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Fly Tying


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About Gregg

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  1. I will be hitting the drug store tomorrow. Thanks for the idea.
  2. I am using a head visor, I just meant that usines a fixed vise, when I try to see the side of the fly, then the top of the fly, then back to the side of the fly, each time I have to regain a focus. I think using a rotary vise will help me move the fly instead of my head.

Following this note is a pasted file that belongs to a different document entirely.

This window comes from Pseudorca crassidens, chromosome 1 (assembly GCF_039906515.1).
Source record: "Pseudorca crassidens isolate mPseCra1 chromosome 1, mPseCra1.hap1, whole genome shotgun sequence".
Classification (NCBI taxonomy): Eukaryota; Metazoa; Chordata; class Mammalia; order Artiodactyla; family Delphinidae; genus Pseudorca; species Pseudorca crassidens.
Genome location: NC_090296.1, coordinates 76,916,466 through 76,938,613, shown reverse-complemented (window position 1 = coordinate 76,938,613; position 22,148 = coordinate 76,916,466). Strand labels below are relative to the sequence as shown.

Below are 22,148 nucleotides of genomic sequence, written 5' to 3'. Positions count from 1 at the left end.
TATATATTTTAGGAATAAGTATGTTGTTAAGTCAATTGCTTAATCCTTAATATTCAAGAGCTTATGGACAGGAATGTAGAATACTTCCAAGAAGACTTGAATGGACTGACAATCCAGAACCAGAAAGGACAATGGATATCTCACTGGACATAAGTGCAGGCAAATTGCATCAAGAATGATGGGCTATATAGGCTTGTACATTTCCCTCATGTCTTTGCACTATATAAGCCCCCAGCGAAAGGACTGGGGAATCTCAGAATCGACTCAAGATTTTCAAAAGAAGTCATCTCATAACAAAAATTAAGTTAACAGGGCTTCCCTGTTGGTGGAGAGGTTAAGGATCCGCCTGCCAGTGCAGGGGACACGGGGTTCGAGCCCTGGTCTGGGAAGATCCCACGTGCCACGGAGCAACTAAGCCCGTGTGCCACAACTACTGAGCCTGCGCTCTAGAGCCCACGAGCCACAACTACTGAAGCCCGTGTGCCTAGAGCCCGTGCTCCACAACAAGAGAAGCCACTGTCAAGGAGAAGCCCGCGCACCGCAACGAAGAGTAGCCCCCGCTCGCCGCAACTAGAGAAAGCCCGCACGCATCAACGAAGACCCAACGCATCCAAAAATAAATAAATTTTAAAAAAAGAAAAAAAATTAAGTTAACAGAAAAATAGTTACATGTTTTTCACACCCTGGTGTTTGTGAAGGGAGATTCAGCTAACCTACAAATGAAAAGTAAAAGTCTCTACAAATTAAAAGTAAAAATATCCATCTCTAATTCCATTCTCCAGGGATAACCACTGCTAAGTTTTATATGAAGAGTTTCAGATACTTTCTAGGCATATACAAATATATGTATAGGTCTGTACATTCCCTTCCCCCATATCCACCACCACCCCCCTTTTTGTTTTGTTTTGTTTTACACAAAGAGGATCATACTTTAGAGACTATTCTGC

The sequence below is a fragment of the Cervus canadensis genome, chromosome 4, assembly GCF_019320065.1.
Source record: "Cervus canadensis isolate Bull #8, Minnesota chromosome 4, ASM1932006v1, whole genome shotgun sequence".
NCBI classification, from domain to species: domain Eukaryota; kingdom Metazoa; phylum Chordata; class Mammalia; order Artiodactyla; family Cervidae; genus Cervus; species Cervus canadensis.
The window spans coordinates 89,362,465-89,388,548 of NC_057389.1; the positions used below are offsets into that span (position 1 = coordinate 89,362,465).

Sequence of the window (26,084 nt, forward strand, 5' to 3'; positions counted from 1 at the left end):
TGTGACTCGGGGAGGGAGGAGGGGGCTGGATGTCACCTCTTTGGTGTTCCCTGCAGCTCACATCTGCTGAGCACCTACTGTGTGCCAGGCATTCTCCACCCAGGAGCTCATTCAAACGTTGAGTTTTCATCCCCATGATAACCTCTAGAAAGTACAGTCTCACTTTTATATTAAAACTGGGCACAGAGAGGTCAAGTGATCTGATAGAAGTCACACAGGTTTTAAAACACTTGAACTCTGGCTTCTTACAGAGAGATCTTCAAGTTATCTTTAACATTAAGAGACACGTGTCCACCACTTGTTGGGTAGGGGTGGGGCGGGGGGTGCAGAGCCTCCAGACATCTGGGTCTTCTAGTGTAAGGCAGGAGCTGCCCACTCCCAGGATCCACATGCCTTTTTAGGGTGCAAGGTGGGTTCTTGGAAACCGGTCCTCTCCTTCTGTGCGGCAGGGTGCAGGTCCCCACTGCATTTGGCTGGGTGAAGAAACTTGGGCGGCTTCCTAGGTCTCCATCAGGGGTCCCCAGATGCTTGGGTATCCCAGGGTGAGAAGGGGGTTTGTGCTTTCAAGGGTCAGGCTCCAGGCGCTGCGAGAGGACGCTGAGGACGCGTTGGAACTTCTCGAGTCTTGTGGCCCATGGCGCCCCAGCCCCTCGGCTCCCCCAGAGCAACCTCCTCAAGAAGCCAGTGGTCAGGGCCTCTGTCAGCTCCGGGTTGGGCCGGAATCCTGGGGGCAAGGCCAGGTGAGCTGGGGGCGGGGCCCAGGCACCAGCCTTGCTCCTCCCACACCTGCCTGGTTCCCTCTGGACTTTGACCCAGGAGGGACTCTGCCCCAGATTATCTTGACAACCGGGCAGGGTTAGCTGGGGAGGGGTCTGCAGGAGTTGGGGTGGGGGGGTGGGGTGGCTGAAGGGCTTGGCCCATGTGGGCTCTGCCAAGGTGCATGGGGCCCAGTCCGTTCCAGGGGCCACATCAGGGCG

3. I am 41, and this winter when I busted out my fly tying gear to beef up my fly boxes, I noticed I simply couldn't see well enough up close to tie the flies any more. I was crest fallen. I have tied flies since I was 9 and my dad bought me a box of tying stuff at an estate sale. a year later he got me some classes at the "firehouse flyfishing" shop in Saginaw Michigan. I learned all the essentials, and I have been refining my skills ever since. I wouldn't say I am an expert or anything, but I tied all most all the flies I have used for fishing for the last 30 years of fishing. Well once I found out I couldn't see well enought to tie, I freaked out a little. I was planning on spending a lot of couch time over the holilday's tying up a bunch of stuff. My wife had a hands free magnifier for some needlework she does. (http://www.amazon.com/Wearing-Magnifier-Glasses-Magnifying-Power/dp/B000BKXHWW/ref=sr_1_9?ie=UTF8&s=home-garden&qid=1261931798&sr=8-9) In desperation, I tried it on to see if I could make it work well enough to get some flies tied. It was awkward at first, but after 5 or 6 flies, not only did it work, but I was able to tie flies far better then I ever have in my last 30 years of tying. I felt like I had some much more precise control then I ever had without the magnifier. It was a revelation, I should have been doing this the whole time. If you haven't tried a magnifier before, don't walk...run to go get one. I was amazed at how much better I was with it. One thing I noticed, is that you had to keep your head at a specific distance from the fly to keep it in focus. I learned that I move my head a lot while tying. Look at the side, move to look down from the top, back and forth, etc. Each time I had to try and keep focus. It was a pain. I have been unwilling to switch from my fixed vice to a rottary. I guess I am a little stubborn. However, after an hour of tying, I realized, I am going to have to make the change. Having a rotary so I can view the fly from all sides without moving my head (and keeping focus) is going to make things go a lot quicker. Anyway, I guess you can teach an old dog new tricks. It was such a shocking improvement to me, and I guess I assume that not that many people use a magnifier, so I thought I would mention it on here, and maybe someone else can benefit.